In some circumstances you may want to identify which device and/or browser your respondents are using to answer your consultation. As you will see below, there is no very reliable method of doing this, so it's only really worth doing to analyse problems that individual respondents are having, rather than for doing broader analysis.
Where to find the browser information and what it means
If you export responses from your consultation as an .xlsx file (see here for how to do this), you will notice that there is a field towards the end of the response called 'browser identification'. However, for a variety of reasons, it is hard to work out the browser simply from the text in this field, which might look something like:
E.g: Mozilla/5.0 (Macintosh; Intel Mac OS X 10_8_5) AppleWebKit/537.36 (KHTML, like Gecko) Chrome/32.0.1700.107 Safari/537.36
This is what is actually called a 'User Agent': most Web browsers typically use a User-Agent value something like: Mozilla/[version] ([system and browser information]) [platform] ([platform details]) [extensions]. In short, the browser is only part of the user agent value, and it takes a little bit of figuring out, as there is no uniformity of the different parts of the user agent.
Determining exactly which browser and device type were used based on a submitted user agent isn't entirely an exact science. The user agent field is often deliberately obfuscated to discourage feature detection and even then can vary depending on the installed plugins. It can also be an outright lie - browsers may 'pretend' to be different ones.
To figure out which browser is being used (or at least claims to be being used), you will need to look both for what is included and what is not included in the user agent value.
The 'Browser Name' section of the MDN Web Docs article on 'Browser detection using the user agent' is a reasonably good reference, which we have paraphrased below. The table below is copied from there, and is a rough guide to recognising browser and version from user agent values:
|Browser||Must contain||Must not contain||Version note|
|Safari||Safari/xyz||Chrome/xyz or Chromium/xyz||Safari gives two version number, one technical in the Safari/xyz token, one user-friendly in a Version/xyz token|
 Opera 15+ (Blink-based engine)
 Opera 12- (Presto-based engine)
; MSIE xyz; 
Trident/7.0; .*rv:xyz 
 Internet Explorer 10-
 Internet Explorer 11
1) Mozilla/5.0 (Macintosh; Intel Mac OS X 10_8_5) AppleWebKit/537.36 (KHTML, like Gecko) Chrome/32.0.1700.107 Safari/537.36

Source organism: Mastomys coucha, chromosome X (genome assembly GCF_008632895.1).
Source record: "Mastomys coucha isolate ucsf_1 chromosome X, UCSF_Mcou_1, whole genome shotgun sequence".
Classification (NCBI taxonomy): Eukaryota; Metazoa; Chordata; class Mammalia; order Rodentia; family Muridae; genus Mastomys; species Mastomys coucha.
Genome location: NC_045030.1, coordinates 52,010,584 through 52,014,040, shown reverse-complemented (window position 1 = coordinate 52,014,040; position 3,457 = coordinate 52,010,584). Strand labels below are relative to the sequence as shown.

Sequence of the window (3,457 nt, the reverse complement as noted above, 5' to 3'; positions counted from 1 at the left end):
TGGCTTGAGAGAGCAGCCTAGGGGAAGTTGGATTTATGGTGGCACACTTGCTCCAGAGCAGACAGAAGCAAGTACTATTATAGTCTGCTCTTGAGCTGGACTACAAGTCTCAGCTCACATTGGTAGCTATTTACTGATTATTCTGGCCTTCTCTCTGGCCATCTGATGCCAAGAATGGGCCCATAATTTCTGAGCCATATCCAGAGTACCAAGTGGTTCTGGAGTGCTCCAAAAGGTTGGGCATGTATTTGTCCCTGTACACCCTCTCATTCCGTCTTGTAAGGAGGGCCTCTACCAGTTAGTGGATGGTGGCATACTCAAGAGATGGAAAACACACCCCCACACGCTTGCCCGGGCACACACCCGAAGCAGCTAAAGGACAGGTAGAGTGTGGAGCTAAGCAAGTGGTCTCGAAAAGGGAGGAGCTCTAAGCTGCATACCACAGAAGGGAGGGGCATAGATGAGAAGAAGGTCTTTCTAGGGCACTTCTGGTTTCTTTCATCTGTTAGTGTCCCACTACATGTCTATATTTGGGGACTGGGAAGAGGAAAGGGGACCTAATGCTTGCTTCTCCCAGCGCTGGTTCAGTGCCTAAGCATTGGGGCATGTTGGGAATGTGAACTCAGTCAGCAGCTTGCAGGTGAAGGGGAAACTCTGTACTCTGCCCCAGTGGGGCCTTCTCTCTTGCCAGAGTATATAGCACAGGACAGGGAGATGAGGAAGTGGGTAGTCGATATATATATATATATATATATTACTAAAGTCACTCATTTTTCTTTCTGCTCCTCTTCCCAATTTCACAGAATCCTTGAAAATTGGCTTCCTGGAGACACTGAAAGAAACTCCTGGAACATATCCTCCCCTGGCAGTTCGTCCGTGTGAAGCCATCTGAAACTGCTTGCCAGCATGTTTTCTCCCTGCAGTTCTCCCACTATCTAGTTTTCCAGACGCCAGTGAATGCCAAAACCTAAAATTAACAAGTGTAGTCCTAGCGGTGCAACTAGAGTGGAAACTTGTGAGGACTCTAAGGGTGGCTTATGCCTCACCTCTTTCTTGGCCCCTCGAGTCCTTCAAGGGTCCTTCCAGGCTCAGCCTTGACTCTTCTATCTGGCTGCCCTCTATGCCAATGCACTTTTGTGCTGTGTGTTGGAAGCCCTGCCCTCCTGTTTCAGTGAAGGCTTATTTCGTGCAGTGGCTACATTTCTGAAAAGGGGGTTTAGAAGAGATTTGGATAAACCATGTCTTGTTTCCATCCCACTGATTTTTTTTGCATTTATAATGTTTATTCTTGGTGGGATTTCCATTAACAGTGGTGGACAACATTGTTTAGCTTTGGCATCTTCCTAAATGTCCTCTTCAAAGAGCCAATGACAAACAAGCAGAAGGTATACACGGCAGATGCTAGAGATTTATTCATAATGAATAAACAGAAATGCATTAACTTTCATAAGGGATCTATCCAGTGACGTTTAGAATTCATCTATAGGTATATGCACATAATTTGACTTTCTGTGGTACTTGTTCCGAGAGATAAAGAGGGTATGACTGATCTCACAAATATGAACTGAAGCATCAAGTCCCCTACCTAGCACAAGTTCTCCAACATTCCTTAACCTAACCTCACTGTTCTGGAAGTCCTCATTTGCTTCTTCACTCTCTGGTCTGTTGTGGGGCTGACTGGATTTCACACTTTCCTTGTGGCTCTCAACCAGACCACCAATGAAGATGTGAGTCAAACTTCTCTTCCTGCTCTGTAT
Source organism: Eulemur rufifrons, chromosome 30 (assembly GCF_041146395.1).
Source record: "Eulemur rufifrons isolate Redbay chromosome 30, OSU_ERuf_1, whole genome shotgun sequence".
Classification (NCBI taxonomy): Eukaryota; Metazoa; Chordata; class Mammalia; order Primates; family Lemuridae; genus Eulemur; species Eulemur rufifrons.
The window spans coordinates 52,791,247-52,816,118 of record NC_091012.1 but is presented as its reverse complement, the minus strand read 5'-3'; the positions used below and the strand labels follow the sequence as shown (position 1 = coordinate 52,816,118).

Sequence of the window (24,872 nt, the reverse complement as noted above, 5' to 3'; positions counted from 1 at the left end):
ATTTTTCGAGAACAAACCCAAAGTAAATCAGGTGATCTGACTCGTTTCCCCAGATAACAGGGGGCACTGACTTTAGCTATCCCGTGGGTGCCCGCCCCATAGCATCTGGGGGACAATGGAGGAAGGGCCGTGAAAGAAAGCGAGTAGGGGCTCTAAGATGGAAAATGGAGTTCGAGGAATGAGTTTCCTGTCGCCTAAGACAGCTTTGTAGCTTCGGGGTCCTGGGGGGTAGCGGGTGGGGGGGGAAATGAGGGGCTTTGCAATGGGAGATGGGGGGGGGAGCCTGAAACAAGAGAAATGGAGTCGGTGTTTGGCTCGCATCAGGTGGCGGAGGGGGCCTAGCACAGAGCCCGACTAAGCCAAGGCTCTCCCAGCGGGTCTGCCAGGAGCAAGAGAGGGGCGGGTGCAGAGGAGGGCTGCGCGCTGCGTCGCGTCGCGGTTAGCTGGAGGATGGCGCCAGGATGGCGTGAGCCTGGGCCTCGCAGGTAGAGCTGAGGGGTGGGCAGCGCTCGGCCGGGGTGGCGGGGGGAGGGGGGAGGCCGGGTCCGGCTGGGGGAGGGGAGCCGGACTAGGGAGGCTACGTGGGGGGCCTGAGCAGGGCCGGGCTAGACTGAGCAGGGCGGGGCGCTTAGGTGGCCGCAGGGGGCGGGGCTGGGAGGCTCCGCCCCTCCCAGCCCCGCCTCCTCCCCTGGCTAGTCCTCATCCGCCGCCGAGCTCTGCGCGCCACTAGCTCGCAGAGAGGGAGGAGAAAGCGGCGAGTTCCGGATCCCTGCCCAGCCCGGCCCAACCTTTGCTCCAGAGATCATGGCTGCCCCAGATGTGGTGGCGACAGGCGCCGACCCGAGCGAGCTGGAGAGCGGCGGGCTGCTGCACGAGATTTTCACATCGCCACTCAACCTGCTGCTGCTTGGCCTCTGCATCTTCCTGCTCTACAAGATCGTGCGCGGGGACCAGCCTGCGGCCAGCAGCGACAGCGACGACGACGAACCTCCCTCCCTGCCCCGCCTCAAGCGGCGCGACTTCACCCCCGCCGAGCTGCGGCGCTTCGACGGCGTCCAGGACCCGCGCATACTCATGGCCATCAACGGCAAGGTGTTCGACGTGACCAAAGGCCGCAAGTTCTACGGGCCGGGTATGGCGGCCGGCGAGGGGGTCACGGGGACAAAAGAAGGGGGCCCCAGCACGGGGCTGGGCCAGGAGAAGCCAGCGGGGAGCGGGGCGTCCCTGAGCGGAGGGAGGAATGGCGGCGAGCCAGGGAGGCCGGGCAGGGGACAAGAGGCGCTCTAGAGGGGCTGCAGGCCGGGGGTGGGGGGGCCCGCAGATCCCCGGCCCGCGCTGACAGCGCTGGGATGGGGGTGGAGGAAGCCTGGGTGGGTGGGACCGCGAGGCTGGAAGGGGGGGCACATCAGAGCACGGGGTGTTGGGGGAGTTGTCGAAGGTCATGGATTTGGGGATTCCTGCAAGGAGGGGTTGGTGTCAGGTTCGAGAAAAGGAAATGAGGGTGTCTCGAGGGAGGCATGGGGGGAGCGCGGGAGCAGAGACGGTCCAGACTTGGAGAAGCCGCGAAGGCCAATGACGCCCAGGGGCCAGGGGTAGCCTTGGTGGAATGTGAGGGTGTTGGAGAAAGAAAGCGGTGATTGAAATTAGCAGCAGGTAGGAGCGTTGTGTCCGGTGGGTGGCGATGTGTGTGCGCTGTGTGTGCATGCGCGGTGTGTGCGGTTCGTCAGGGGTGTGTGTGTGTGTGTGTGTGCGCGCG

Contains 'Chrome', but not 'Chromium' - so it would appear to be Chrome version 32.0
2) Mozilla/4.0 (compatible; MSIE 8.0; Windows NT 6.1; Trident/4.0; SLCC2; .NET CLR 2.0.50727; .NET CLR 3.5.30729; .NET CLR 3.0.30729; Media Center PC 6.0; .NET4.0C; .NET4.0E; InfoPath.3)
Containes MSIE 8.0 - so looks like Internet Explorer 8.
3) Mozilla/5.0 (Windows NT 5.1; rv:32.0) Gecko/20100101 Firefox/32.0
Contains Firefox/32.0 - it should be Firefox 32.0
If in doubt, doing a google search for the full user agent (in quotes) will almost always bring something up that will tell you what browser it is. However as mentioned above, there is no guarantee that the browser is what it says it is — the information is there to diagnose problems with individual responses, not any higher level analysis.
Mobile, Tablet or Desktop
In a similar way, the user agent value can tell us what device the browser was running on. The table below summarises the way major browser vendors indicate that their browsers are running on a mobile device:
|Mozilla (Gecko, Firefox)||Mobile or Tablet token in the comment.||Mozilla/5.0 (Android; Mobile; rv:13.0) Gecko/13.0 Firefox/13.0|
|WebKit-based (Android, Safari)||Mobile Safari token outside the comment.||Mozilla/5.0 (Linux; U; Android 4.0.3; de-ch; HTC Sensation Build/IML74K) AppleWebKit/534.30 (KHTML, like Gecko) Version/4.0 Mobile Safari/534.30|
|Blink-based (Chromium, Google Chrome, Opera 15+, Edge on Android)||Mobile Safari token outside the comment.||Mozilla/5.0 (Linux; Android 4.4.2); Nexus 5 Build/KOT49H) AppleWebKit/537.36 (KHTML, like Gecko) Chrome/33.0.1750.117 Mobile Safari/537.36 OPR/20.0.1396.72047|
|Presto-based (Opera 12-)||
Opera Mobi/xyz token in the comment (Opera 12-)
Opera/9.80 (Android 2.3.3; Linux; Opera Mobi/ADR-1111101157; U; es-ES) Presto/2.9.201 Version/11.50
|Internet Explorer||IEMobile/xyz token in the comment.||Mozilla/5.0 (compatible; MSIE 9.0; Windows Phone OS 7.5; Trident/5.0; IEMobile/9.0)|
|Edge on Windows 10 Mobile||Mobile/xyz & Edge/ tokens outside the comment.||Mozilla/5.0 (Windows Phone 10.0; Android 6.0.1; Xbox; Xbox One) AppleWebKit/537.36 (KHTML, like Gecko) Chrome/58.0.3029.110 Mobile Safari/537.36 Edge/16.16299|
In summary, we recommend looking for the string 'Mobi' anywhere in the User Agent to detect a mobile device.
It's worth noting that if you have Google Analytics set up on your site, you can also use it to trace which browsers and devices have been used to access your site. There is an article on Knowledge Base about using Google Analytics here.
To see Browser and Operating system usage on Google Analytics, you'll need to go to 'Audience' -> 'Technology' in the Reporting sidebar.